In 2013, after losing Sweden’s Super Cup final, current US women’s national team and Manchester United forward Christen Press sat down at her computer and began to write.
Press had been keeping a blog during her time in the Damallsvenskan – Sweden’s top women’s league – where she’d moved following the collapse of America’s Women’s Professional Soccer league.
She didn’t realise it at the time, but Press had also gradually fallen out of love with the game in her home country.
Consumed by anxiety and perfectionism – and growing to doubt she’d ever achieve her dream of representing the USA after being left off the London Olympics roster – the winger felt a change of scenery was needed.
In her blog, Press talked about how Sweden introduced her to a different type of football.
It was slower and less physical than the style she was used to, but she felt herself adding new dimensions to her game: using her body and movements to “talk” to her teammates, timing and angling her runs, knowing when to burst forward and when to reset and rebuild.
Outside of her technical development, though, Press also learned something else during her time in Sweden: how to embrace – but not be overwhelmed by – expectation.
“I’ve tried really hard the last few years to be less attached to winning,” Press wrote in one post.
“I would like to fight as hard as I possibly can in each and every game, and win or lose, leave it at that and move forward. I know in my heart that that is the mindset I need to be a successful and happy athlete.”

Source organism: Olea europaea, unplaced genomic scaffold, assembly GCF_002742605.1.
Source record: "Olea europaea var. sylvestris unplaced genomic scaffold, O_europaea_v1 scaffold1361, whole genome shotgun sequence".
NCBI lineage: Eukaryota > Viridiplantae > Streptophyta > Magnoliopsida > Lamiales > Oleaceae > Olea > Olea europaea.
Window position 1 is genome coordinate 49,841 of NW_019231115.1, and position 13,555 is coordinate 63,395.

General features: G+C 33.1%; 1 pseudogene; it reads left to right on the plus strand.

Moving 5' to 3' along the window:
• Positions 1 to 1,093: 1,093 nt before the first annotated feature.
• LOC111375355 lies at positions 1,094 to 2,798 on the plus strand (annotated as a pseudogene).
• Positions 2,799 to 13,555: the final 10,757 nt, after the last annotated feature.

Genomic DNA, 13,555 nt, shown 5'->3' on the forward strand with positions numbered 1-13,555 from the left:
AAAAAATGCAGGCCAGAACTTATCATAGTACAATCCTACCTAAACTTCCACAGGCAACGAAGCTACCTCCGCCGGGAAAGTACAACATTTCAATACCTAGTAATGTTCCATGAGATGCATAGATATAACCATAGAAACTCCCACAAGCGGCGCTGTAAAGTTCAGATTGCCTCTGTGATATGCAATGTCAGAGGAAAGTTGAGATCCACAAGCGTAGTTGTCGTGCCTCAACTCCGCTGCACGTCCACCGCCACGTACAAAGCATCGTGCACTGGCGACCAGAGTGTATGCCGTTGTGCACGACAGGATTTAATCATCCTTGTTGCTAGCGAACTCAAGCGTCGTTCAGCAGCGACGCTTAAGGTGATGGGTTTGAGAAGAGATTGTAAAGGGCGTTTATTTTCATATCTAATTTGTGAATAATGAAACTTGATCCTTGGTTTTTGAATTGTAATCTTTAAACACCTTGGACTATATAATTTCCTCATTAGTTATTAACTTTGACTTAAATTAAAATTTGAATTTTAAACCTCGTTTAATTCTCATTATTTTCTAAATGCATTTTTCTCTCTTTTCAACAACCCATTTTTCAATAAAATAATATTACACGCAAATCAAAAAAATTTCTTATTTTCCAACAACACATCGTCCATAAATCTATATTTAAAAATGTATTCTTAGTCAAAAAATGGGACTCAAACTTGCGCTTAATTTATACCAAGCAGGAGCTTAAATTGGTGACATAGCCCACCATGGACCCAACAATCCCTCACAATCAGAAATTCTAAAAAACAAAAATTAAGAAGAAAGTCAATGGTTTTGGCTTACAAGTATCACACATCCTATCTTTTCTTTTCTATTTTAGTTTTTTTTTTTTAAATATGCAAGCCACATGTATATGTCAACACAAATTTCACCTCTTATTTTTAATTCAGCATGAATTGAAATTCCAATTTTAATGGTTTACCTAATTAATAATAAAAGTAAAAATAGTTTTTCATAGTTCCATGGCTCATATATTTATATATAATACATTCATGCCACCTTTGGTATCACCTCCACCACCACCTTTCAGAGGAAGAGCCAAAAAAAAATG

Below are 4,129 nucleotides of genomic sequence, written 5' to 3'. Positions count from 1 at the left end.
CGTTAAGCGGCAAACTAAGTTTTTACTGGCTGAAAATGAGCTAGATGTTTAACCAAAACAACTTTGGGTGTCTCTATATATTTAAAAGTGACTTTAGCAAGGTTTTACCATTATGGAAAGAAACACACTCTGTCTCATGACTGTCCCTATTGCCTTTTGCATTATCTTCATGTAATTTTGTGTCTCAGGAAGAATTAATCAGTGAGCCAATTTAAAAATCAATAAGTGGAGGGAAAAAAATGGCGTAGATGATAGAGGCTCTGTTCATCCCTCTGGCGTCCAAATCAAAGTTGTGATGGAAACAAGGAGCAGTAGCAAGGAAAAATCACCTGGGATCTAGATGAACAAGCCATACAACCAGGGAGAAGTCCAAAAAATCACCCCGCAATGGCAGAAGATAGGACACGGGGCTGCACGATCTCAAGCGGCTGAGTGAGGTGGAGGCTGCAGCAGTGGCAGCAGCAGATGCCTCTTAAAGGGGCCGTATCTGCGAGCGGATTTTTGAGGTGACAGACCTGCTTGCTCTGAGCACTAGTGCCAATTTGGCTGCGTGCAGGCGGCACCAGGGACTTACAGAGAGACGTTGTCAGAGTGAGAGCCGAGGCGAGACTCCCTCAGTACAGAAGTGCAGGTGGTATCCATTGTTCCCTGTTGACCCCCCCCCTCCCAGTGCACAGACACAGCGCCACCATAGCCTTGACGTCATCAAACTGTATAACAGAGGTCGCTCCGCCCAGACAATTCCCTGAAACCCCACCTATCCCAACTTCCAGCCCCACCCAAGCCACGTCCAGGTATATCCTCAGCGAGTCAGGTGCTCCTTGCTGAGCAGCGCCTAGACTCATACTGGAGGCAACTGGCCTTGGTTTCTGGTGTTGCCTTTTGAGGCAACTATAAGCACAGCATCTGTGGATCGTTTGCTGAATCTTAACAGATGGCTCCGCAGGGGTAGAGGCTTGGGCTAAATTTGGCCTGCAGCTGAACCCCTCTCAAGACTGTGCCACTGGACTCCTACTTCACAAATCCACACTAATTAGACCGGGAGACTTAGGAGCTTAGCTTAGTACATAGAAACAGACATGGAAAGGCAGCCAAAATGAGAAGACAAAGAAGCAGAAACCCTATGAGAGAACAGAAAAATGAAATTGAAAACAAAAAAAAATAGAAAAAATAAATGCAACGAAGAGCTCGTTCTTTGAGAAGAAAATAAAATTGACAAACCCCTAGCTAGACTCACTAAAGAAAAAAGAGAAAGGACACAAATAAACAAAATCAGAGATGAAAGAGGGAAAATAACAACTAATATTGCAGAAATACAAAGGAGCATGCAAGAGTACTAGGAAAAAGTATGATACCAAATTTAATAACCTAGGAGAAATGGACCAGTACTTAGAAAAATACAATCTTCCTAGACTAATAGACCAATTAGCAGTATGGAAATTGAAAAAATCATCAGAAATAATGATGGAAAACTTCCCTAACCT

Central to that inner development was the Matildas’ new head coach, Tony Gustavsson.
In her second Swedish season, Press joined Gustavsson’s Tyreso FF, who he’d become head coach of following a short spell as US women’s national team assistant under Pia Sundhage.
That’s where Press and Gustavsson met, and where he realised this anxious young player had qualities he wanted to nurture.
After Tyreso lost that Cup final in 2013, Press recalled what the Swede did next.
“Tony brought the team together after the penalty shoot-out,” she wrote.
“He wanted us to keep our heads up and feet moving forward. It was in that moment that I first noticed what makes Tony stand out as a coach.
"He was truly part of the team. Instead of being disappointed or angry at us, he felt the game, our anger, and our disappointment with us.
"The loss marked the beginning of a season that would take us, as a team, through hell and high water.”
That season culminated in Tyreso FF reaching the final of the UEFA Women’s Champions League, which they lost to German giants Wolfsburg, before the club folded the following year.
That season also catapulted Press onto the US women’s national team radar, where she has since become a mainstay.
The point of this anecdote is to illustrate something that Gustavsson, more than any other coach who was considered to take over the Matildas, can offer Australia’s 'golden generation'.
Namely, how to embrace – but not be overwhelmed by – expectation.
The Matildas are heading into the next four years with an incredible weight on their shoulders.